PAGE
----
Need help with fruit tree bark


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Hi,
I have planted 6 fruit trees in my yard. The cherries keep dying for some reason but that's another discussion.
I live in zone 5 near Denver. I went out into my garden today and noticed my nectarine tree that I planted 2 years ago has almost all of its bark peeling and falling off. It is still alive and putting out buds currently. I then got to looking and my pear and peach are doing something similar but not to the same extreme. I will attach pictures, should I rip the trees out and start over or is there something I can spray or do to save them? Im guessing the nectarine is a goner but hopeful that it can be saved. My only trees that are doing great are my apples, I planted the apple at the same time as the peach and nectarine, the apple was the same size and now it is 2x as big as the rest.

My cherries look like they are doing great but then come spring all the branches seem to shrivel and rot. I water them during dry spells in the winter and fertilize during the spring.

the pictures uploaded pear, peach then nectarine.
 

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Hello Firewalker1.

I have to admit. I am not a fruity:LOL: type. However it is quite a common fact that some trees, especially the Prunus and pyrus varieties to shed the outer?bark. Some trees tend to split their bark and exude sticky substances, all without any harm or threat to the plant. I have this gut feeling that water is the problem. Sadly. I am not familiar with the growing conditions in your part of the world. Might I suggest, perhaps digging out a wider area around each tree. Forget artificial ferilizers. Instead, concentrate on digging in green, vegative manure, even any weeds, just dig them in. When watering. Don't just give a splash here and there, but really soak the area. Best wishes.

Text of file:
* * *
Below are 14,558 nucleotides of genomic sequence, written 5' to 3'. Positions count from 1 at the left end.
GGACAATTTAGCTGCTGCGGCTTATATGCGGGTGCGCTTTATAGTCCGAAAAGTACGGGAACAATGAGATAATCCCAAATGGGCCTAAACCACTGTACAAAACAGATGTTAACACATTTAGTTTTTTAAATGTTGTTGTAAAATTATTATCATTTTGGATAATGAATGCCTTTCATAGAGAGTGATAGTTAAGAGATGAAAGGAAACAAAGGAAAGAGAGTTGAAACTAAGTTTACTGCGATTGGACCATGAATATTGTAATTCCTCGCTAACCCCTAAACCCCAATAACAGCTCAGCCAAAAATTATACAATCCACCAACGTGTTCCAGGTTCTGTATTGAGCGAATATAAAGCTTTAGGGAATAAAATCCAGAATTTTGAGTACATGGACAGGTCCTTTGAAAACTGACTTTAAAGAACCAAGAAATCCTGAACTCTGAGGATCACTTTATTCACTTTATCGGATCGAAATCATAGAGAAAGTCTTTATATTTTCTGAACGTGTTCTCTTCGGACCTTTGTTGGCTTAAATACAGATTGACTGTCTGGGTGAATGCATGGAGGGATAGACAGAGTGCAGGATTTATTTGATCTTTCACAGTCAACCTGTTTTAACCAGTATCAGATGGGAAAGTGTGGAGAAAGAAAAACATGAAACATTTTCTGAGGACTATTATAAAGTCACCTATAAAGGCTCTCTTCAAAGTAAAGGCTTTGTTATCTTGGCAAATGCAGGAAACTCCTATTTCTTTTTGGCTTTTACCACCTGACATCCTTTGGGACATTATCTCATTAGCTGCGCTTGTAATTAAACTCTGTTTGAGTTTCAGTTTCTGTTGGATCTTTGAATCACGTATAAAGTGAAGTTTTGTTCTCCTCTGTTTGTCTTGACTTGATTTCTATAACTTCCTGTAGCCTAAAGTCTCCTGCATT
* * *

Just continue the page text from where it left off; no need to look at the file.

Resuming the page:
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The peach definitely split its bark. The nectarine is odd because it is just peeling all off. I water them pretty regularly during the winter during dry spells.
 
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The peach definitely split its bark. The nectarine is odd because it is just peeling all off. I water them pretty regularly during the winter during dry spells.
Gonna agree with @Mike Allen a bit on this one. While there are some fungus and virus they can get started via bad drainage. Here, because clay soil, when instructions say a plant wants good drainage I know I am about to plant it either on a hill or above ground with lots of compost and hardwood mulch over that compost. This can also go into oxygen and airspace in a soil. @Tetters and others can look at your pictures and tell much more than I. Those trees are small and can still be raised up I would think, even though the root ball will be sizeable. Is that a clay soil? How did you plant them?
 
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@firewalker1 welcome to our forum :)

Your trees are obviously not happy with their environment there. I am fortunate to be in the garden of England where all fruit seems to abound, and likes the climate and the soil conditions, but I don`t really have any idea what the conditions are there in your neck of the woods.